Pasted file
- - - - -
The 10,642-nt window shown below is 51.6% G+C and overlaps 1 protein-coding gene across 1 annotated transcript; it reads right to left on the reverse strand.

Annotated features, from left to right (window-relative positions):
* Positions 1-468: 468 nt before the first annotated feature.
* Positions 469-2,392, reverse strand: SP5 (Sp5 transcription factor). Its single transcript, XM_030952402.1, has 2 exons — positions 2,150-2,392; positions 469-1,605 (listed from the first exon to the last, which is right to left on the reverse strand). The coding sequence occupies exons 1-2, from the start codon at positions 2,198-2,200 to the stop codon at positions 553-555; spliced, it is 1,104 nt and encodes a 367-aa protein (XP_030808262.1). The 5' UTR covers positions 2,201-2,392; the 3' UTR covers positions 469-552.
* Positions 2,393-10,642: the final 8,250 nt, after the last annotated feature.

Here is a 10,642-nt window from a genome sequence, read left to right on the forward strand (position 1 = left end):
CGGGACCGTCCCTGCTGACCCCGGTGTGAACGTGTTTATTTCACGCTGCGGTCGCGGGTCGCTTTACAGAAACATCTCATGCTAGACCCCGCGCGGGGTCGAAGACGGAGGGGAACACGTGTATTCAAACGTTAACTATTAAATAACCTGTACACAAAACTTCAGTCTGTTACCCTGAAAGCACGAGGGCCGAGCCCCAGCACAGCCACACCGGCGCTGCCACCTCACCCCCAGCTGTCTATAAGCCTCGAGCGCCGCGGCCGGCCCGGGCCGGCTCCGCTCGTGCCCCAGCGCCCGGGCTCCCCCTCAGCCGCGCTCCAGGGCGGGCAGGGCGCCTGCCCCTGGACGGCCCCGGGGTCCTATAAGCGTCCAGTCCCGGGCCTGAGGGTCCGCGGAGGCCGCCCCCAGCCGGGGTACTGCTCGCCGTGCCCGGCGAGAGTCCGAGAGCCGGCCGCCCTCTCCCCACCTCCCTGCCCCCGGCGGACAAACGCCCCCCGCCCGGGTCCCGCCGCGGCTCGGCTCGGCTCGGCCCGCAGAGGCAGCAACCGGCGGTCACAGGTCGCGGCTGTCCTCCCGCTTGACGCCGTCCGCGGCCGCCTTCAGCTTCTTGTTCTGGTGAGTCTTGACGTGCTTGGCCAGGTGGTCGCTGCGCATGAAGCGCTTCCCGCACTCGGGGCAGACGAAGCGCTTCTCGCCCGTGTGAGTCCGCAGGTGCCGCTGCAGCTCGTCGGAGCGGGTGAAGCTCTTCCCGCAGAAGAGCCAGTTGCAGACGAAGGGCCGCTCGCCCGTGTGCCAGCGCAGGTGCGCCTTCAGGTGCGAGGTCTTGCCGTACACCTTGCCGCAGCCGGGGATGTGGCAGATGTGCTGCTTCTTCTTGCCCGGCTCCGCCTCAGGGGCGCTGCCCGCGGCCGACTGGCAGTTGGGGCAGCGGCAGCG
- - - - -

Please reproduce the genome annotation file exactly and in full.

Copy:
The 10,642-nt window shown below is 51.6% G+C and overlaps 1 protein-coding gene across 1 annotated transcript; it reads right to left on the reverse strand.

Annotated features, from left to right (window-relative positions):
* Positions 1-468: 468 nt before the first annotated feature.
* Positions 469-2,392, reverse strand: SP5 (Sp5 transcription factor). Its single transcript, XM_030952402.1, has 2 exons — positions 2,150-2,392; positions 469-1,605 (listed from the first exon to the last, which is right to left on the reverse strand). The coding sequence occupies exons 1-2, from the start codon at positions 2,198-2,200 to the stop codon at positions 553-555; spliced, it is 1,104 nt and encodes a 367-aa protein (XP_030808262.1). The 5' UTR covers positions 2,201-2,392; the 3' UTR covers positions 469-552.
* Positions 2,393-10,642: the final 8,250 nt, after the last annotated feature.

Here is a 10,642-nt window from a genome sequence, read left to right on the forward strand (position 1 = left end):
CGGGACCGTCCCTGCTGACCCCGGTGTGAACGTGTTTATTTCACGCTGCGGTCGCGGGTCGCTTTACAGAAACATCTCATGCTAGACCCCGCGCGGGGTCGAAGACGGAGGGGAACACGTGTATTCAAACGTTAACTATTAAATAACCTGTACACAAAACTTCAGTCTGTTACCCTGAAAGCACGAGGGCCGAGCCCCAGCACAGCCACACCGGCGCTGCCACCTCACCCCCAGCTGTCTATAAGCCTCGAGCGCCGCGGCCGGCCCGGGCCGGCTCCGCTCGTGCCCCAGCGCCCGGGCTCCCCCTCAGCCGCGCTCCAGGGCGGGCAGGGCGCCTGCCCCTGGACGGCCCCGGGGTCCTATAAGCGTCCAGTCCCGGGCCTGAGGGTCCGCGGAGGCCGCCCCCAGCCGGGGTACTGCTCGCCGTGCCCGGCGAGAGTCCGAGAGCCGGCCGCCCTCTCCCCACCTCCCTGCCCCCGGCGGACAAACGCCCCCCGCCCGGGTCCCGCCGCGGCTCGGCTCGGCTCGGCCCGCAGAGGCAGCAACCGGCGGTCACAGGTCGCGGCTGTCCTCCCGCTTGACGCCGTCCGCGGCCGCCTTCAGCTTCTTGTTCTGGTGAGTCTTGACGTGCTTGGCCAGGTGGTCGCTGCGCATGAAGCGCTTCCCGCACTCGGGGCAGACGAAGCGCTTCTCGCCCGTGTGAGTCCGCAGGTGCCGCTGCAGCTCGTCGGAGCGGGTGAAGCTCTTCCCGCAGAAGAGCCAGTTGCAGACGAAGGGCCGCTCGCCCGTGTGCCAGCGCAGGTGCGCCTTCAGGTGCGAGGTCTTGCCGTACACCTTGCCGCAGCCGGGGATGTGGCAGATGTGCTGCTTCTTCTTGCCCGGCTCCGCCTCAGGGGCGCTGCCCGCGGCCGACTGGCAGTTGGGGCAGCGGCAGCG